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MT 25 May 2017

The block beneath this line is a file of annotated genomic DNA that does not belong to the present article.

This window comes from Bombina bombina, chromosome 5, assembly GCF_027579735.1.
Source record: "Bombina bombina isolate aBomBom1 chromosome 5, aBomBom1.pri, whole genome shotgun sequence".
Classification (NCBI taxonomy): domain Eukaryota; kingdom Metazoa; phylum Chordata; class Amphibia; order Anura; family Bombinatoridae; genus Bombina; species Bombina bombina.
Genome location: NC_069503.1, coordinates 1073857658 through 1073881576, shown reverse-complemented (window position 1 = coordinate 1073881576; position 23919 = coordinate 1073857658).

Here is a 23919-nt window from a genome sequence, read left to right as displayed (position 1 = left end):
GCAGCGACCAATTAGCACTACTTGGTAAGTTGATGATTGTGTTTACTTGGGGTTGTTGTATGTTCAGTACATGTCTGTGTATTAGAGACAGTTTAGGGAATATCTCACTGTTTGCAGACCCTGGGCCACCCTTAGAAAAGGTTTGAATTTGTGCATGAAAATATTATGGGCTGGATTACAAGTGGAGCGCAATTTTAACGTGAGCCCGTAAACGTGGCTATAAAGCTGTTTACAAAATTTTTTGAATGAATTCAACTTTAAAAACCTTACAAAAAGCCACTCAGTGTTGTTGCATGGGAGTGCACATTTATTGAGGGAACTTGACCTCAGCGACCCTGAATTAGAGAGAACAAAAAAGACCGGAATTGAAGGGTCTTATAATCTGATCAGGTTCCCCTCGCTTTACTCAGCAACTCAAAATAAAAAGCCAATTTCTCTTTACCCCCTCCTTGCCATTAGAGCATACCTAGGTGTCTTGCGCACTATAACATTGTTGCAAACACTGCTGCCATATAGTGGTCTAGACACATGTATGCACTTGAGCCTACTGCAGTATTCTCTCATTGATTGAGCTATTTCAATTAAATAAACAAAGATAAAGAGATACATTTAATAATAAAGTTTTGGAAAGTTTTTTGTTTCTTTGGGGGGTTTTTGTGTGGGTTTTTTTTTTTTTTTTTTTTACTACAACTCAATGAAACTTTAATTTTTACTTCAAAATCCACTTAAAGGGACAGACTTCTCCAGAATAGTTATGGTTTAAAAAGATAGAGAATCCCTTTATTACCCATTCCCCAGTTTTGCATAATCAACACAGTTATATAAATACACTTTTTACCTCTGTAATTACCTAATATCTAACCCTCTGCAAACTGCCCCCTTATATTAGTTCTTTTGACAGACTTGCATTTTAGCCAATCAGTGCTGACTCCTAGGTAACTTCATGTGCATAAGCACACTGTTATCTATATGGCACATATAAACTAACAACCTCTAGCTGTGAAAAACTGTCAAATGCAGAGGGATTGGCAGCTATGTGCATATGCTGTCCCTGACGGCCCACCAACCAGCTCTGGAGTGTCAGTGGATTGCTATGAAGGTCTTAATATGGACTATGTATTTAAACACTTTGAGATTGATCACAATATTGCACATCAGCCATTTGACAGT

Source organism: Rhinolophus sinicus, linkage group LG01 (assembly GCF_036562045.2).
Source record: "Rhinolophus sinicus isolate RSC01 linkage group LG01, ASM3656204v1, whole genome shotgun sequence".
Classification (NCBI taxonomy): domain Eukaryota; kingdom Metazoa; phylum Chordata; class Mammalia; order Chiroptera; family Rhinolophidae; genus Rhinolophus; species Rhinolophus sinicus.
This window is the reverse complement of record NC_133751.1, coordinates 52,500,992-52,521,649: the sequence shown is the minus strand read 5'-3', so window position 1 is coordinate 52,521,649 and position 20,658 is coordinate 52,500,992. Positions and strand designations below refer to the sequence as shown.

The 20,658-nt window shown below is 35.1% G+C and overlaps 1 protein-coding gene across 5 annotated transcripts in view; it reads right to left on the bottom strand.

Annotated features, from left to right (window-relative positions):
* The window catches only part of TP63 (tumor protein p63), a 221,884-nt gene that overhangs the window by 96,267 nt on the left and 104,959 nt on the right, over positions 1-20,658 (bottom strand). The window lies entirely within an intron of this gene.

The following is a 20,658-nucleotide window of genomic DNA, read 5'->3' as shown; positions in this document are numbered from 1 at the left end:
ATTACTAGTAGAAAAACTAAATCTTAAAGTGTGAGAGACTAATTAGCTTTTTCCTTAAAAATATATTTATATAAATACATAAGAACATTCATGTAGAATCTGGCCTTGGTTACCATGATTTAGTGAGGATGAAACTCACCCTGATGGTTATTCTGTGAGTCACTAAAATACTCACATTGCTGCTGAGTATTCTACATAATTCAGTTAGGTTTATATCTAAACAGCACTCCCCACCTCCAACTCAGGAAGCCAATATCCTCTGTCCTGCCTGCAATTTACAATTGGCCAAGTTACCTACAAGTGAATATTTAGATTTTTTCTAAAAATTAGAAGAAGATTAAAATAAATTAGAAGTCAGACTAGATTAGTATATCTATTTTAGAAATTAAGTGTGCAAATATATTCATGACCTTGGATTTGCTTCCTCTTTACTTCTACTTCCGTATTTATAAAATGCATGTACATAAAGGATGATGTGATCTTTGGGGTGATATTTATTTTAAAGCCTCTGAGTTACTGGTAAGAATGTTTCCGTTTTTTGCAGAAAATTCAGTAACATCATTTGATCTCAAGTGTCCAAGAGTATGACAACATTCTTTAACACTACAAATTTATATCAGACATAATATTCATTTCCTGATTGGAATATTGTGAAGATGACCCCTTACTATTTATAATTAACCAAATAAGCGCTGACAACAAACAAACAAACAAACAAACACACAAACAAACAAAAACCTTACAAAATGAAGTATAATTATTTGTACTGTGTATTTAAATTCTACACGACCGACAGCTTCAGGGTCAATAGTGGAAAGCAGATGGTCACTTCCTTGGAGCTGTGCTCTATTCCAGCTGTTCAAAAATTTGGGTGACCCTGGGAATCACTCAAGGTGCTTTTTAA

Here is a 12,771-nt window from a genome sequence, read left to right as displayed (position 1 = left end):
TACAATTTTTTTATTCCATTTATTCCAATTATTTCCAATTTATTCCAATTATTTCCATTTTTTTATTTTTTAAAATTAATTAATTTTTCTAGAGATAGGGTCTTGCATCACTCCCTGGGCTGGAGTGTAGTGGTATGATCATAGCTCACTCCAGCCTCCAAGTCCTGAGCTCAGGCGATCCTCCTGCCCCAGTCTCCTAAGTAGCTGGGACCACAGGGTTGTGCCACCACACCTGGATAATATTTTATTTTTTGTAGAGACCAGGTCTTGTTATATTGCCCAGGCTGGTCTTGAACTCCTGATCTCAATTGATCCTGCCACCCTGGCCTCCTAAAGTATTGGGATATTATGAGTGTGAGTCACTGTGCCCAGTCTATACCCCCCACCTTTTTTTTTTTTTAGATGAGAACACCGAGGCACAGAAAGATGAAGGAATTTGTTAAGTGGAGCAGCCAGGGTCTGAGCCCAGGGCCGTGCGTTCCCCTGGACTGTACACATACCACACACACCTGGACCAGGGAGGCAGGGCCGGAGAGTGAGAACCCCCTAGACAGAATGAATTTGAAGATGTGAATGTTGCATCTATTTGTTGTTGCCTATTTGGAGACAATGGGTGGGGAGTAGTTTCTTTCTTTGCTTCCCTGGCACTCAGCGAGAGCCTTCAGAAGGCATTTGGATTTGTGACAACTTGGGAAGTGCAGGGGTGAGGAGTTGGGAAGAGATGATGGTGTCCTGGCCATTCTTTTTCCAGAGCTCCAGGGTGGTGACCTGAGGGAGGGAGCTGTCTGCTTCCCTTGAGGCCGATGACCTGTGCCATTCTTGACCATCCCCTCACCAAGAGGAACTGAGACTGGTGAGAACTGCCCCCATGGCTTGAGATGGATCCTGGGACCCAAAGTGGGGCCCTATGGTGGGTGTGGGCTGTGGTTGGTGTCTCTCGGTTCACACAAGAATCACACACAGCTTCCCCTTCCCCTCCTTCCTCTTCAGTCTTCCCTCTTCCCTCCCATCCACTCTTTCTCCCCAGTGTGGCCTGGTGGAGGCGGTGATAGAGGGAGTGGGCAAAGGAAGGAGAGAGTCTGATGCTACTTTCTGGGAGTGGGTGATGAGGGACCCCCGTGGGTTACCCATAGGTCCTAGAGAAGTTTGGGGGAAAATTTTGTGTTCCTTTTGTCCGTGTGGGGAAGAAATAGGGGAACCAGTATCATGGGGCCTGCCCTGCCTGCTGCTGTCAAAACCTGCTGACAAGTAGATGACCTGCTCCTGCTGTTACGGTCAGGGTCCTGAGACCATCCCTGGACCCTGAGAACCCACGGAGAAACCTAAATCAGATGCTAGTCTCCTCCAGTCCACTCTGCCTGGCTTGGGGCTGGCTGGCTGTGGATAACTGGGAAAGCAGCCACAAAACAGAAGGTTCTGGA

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maltatoday, THURSDAY, 25 MAY 2017 15 How did you first get involved in politics? My first significant political involvement was in the cam- paign for Malta's membership in the European Union. At the time, I was serving as President of the National Youth Coun- cil, an umbrella organization representing Maltese youths across the political divide. Which part of the political life appeals to you? Contributing to improve peo- ple's lives has always been my aim in politics. I have already had the privilege to do so in my role as Mayor of Siġġiewi for the past five years. Now I look forward to do the same and much more as a Member of Parliament representing not only Siġġiewi but also Qormi, Luqa and the localities form- ing part of the 10th District. It would be a great privilege and an honour to have the expe- rience and opportunity to represent my constituents in the highest institution of our country in what is bound to be an eventful five-year term. Why PN? I subscribe to PN's values and I believe that these serve the country best. The Na- tionalist Party has a proven track record, competence and commitment in job creation, health, education and environ- ment protection. It is also clear that the Nationalist Party is the only party with an over-riding plan to fight institutionalised corruption, making it the right choice in this critical juncture our country is facing. If elected, what do you per- sonally hope to change? I hope to contribute towards the development of a more consensual approach in public life. My experience on a local council level dictates that this is more possible than it would appear to be and is very benefi- cial. I strongly believe that an honest politician should stick to his political beliefs whilst being receptive to the views and knowledge of others. Based on your door-to-door encounters, what are the top three concerns of families? Corruption, dishonesty and the damage being done to Malta's reputation and its im- pact on people's livelihood. People are extremely worried about the ongoing political cri- sis which has not only led to a snap election but also to a pe- riod of political and economic instability. They are also wor- ried about the long-term con- sequences all this will have on crucial areas of our economy such as the financial services, gaming and construction in- dustry. The PN said that this elec- tion is going to be fought on principles: what do you think matters most to the elector- ate? The electorate longs for an honest politician who can steer our country in the right direc- tion and do away with political machinations and partisan de- cisions. I believe that the right man for this job is Simon Bu- suttil, an honest and dedicat- ed politician who has what it takes to be Malta's next Prime Minister. The Labour Party is accus- ing the PN of presenting pro- posals which are either not costed or which have already been proposed/implemented by the Labour government. Do you think that this is fair criticism? The PN has put together sound and viable electoral pro- posals aimed at ensuring eco- nomic growth, social cohesion and good governance. The ac- cusation that the PN's propos- als are not costed is simply not true. I hope that Labour does not think that a measure pro- posed by them becomes wrong if and when the PN improves it. The PN has many a times criticised the Labour govern- ment of having given indi- viduals jobs and positions, disregarding the principle of meritocracy. How would a PN government ensure that jobs are not given to individuals simply because of their politi- cal affiliation? Besides the promised mecha- nism for the appointment of key posts following a Parlia- mentary qualified majority, a PN-led administration will not place its Members of Par- liament to chair public bodies nor will it interfere in the se- lection processes. Which, in your opinion, was the government's best deci- sion and worst mistake over the past four years? The best decision was the re- moval of prescription on acts of political corruption. The government's worst mistake was its deliberate decision to squander the opportunity, provided by the huge majority and good will it enjoyed, to im- prove governance. Which, in your opinion, was the opposition's best decision and worst mistake over the past four years? The opposition's best deci- sion was to put together a document with 100 propos- als on sound and accountable governance. The worst mis- take was to give the benefit of the doubt to Joseph Muscat in some instances of the legisla- ture when it was evident that the man was in it for his own personal gain. Meet the candidates It is also clear that the Nationalist Party is the only party with an over-riding plan to fight institutionalised corruption The electorate longs for an honest politician who can steer our country in the right direction Siggiewi mayor Karol Aquilina wants to move from local government to national politics. He insists that it is possible to stick to one's own beliefs while being receptive to other people's ideas and beliefs Sticking to political beliefs

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